le fin.

9 comments:

Kunal Damle said...

They Guy has to be insanely stupid to try and continue taking a piss. What I find most unbelievable is that he understood no "English"

Anonymous said...

Makes perfect sense that of all the people the Kuwaiti Government chose to send to London, they chose someone who couldn't speak any English. It appears his English was at least good enough to have been able to order a bottle of Johnnie Walker however.

Anonymous said...

Have you ever tried to stop urinating once started?

Anonymous said...

One wonders where the reporter of this piece in The Telegraph is from - surely not a native English speaker!

Arabic is a language, not a general-purpose adjective to describe anyone or anything from this part of the world (except possibly coffee). Additionally, one should add that in today's usage the previously-common adjective Arabian would be used mainly in geography (and perhaps in horse-breeding). The preferred form would be to use the noun Arab as an adjective - Arab governments . . . A history of Arab culture . . . The well-known rules of Arab hospitality . . . - but of course not when the entity being described is human. The preferred construction of the opening sentence would have been - . . . . officers came across the Arab as they patrolled . . .

Many of us who know London's woeful lack of 'public conveniences' would sympathise with the gentleman from Kuwait, who surely must have wished he had thought of mentioning the "taxi-driver rule". Unbelievable, and probably apocryphal, but very much a part of urban legend - London black-cab drivers are allowed to relieve themselves on the road (or more correctly on one of the tyres of their vehicle), provided of course they do it out of sight and use a side-street rather than a main road.

Ah, there'll always be an England (but whether many there will speak English is a question!).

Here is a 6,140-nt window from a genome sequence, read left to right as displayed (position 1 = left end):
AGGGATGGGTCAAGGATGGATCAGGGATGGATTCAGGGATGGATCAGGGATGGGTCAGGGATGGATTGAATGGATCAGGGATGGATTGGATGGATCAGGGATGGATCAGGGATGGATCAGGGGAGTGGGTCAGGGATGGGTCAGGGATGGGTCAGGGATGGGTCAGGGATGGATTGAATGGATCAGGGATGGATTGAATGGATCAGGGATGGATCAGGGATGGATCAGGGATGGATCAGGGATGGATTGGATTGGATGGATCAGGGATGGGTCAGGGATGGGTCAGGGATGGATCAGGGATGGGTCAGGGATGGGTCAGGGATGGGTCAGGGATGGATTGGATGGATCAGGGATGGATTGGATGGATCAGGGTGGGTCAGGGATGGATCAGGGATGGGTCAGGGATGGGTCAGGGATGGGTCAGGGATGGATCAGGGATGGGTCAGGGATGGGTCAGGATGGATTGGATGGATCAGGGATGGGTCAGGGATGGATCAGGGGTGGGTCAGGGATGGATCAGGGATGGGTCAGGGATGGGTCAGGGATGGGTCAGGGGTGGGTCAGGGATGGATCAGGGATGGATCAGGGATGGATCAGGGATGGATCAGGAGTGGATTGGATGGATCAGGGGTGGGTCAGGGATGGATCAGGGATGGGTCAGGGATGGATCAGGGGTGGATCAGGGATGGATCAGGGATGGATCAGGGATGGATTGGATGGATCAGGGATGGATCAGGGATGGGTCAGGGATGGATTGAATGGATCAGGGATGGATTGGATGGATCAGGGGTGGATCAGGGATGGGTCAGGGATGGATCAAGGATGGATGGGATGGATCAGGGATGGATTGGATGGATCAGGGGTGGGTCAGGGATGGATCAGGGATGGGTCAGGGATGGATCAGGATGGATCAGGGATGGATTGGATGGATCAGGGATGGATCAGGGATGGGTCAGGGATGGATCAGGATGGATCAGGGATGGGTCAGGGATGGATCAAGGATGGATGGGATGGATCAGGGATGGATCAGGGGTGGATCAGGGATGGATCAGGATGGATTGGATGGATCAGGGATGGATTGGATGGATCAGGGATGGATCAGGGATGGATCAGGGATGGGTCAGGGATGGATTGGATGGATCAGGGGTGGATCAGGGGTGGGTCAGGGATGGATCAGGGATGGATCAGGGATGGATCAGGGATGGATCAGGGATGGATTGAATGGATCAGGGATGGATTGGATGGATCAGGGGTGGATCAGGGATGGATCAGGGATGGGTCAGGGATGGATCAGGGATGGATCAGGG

Anonymous said...

The caption: YOU'RE not YOUR.

Anonymous said...

When does the funny start ?

Sythe said...

Kunal Damle & 1st Anon - yup my thoughts too!

2nd Anon - yup, pretty hard I have to say!

3rd Anon - I never did know about the taxi loophole, I'll remember that one should I ever need to use it!

4th Anon - thanks for pointing out my poor English, I never did do well with it in school!

5th Anon - Can't amuse all of you all the time ;)

Anonymous said...

It's a pretty nonsensical article; almost certainly 'written' by Telegraph hack from 3rd hand sources. Connaught Square is nowhere near Belgravia, it's right in the middle of Arab London, just off Edgeware Road. And why on earth would a couple of armed policemen from the diplomatic protection group need to use a Taser in a situation like this? All sounds a bit inaccurate/implausible.

The bit which does ring true is the mention of medical treatment - the main way that the ridiculously spoilt Kuwaitis get their government to fund their luxury, accompanied, first class, annual holidays abroad.

Adnan

Anonymous said...

Imagine if that was a Brit doing the same in Kuwait. I think they would have to deal with a lot more than deportation.